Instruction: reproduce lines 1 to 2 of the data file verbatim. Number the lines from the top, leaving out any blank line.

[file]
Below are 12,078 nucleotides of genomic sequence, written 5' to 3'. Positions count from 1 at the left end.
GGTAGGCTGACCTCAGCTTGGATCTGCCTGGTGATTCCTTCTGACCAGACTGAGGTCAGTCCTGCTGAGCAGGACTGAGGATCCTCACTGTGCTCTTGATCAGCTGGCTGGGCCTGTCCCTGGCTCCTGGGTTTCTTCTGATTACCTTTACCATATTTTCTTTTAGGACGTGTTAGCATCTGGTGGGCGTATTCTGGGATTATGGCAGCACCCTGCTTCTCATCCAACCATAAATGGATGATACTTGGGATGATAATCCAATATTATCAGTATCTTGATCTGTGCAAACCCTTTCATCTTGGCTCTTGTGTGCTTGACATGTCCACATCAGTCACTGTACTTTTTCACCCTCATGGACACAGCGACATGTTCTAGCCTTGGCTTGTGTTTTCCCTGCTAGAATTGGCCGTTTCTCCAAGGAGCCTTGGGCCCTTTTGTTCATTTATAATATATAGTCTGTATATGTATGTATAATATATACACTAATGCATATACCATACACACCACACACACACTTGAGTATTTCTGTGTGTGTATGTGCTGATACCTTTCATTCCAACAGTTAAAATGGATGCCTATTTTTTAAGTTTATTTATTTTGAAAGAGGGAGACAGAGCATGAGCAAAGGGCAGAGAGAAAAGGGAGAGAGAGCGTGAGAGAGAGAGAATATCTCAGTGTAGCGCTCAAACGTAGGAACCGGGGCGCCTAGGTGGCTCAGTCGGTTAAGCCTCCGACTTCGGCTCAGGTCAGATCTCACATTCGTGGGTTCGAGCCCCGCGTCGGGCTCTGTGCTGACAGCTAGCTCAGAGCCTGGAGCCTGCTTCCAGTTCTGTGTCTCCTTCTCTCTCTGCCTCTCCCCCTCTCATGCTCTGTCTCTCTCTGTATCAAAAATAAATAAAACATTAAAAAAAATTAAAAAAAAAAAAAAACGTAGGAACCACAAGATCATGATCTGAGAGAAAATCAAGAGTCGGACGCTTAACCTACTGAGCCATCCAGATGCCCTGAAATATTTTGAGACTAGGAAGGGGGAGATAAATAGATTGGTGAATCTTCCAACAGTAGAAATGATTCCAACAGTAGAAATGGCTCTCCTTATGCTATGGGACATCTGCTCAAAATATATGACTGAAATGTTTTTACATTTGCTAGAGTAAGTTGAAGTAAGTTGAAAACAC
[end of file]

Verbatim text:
Below are 12,078 nucleotides of genomic sequence, written 5' to 3'. Positions count from 1 at the left end.
GGTAGGCTGACCTCAGCTTGGATCTGCCTGGTGATTCCTTCTGACCAGACTGAGGTCAGTCCTGCTGAGCAGGACTGAGGATCCTCACTGTGCTCTTGATCAGCTGGCTGGGCCTGTCCCTGGCTCCTGGGTTTCTTCTGATTACCTTTACCATATTTTCTTTTAGGACGTGTTAGCATCTGGTGGGCGTATTCTGGGATTATGGCAGCACCCTGCTTCTCATCCAACCATAAATGGATGATACTTGGGATGATAATCCAATATTATCAGTATCTTGATCTGTGCAAACCCTTTCATCTTGGCTCTTGTGTGCTTGACATGTCCACATCAGTCACTGTACTTTTTCACCCTCATGGACACAGCGACATGTTCTAGCCTTGGCTTGTGTTTTCCCTGCTAGAATTGGCCGTTTCTCCAAGGAGCCTTGGGCCCTTTTGTTCATTTATAATATATAGTCTGTATATGTATGTATAATATATACACTAATGCATATACCATACACACCACACACACACTTGAGTATTTCTGTGTGTGTATGTGCTGATACCTTTCATTCCAACAGTTAAAATGGATGCCTATTTTTTAAGTTTATTTATTTTGAAAGAGGGAGACAGAGCATGAGCAAAGGGCAGAGAGAAAAGGGAGAGAGAGCGTGAGAGAGAGAGAATATCTCAGTGTAGCGCTCAAACGTAGGAACCGGGGCGCCTAGGTGGCTCAGTCGGTTAAGCCTCCGACTTCGGCTCAGGTCAGATCTCACATTCGTGGGTTCGAGCCCCGCGTCGGGCTCTGTGCTGACAGCTAGCTCAGAGCCTGGAGCCTGCTTCCAGTTCTGTGTCTCCTTCTCTCTCTGCCTCTCCCCCTCTCATGCTCTGTCTCTCTCTGTATCAAAAATAAATAAAACATTAAAAAAAATTAAAAAAAAAAAAAAACGTAGGAACCACAAGATCATGATCTGAGAGAAAATCAAGAGTCGGACGCTTAACCTACTGAGCCATCCAGATGCCCTGAAATATTTTGAGACTAGGAAGGGGGAGATAAATAGATTGGTGAATCTTCCAACAGTAGAAATGATTCCAACAGTAGAAATGGCTCTCCTTATGCTATGGGACATCTGCTCAAAATATATGACTGAAATGTTTTTACATTTGCTAGAGTAAGTTGAAGTAAGTTGAAAACAC